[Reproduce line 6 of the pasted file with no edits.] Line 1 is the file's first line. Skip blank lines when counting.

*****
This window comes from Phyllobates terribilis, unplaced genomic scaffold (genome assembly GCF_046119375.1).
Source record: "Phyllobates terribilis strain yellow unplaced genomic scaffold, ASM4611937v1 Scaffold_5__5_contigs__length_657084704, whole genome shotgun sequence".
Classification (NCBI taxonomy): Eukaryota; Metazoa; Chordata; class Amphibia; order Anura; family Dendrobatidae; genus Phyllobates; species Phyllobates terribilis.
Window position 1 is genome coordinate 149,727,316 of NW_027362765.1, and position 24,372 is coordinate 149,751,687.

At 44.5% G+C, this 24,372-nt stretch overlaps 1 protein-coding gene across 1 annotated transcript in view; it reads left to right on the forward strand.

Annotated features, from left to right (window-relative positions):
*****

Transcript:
Annotated features, from left to right (window-relative positions):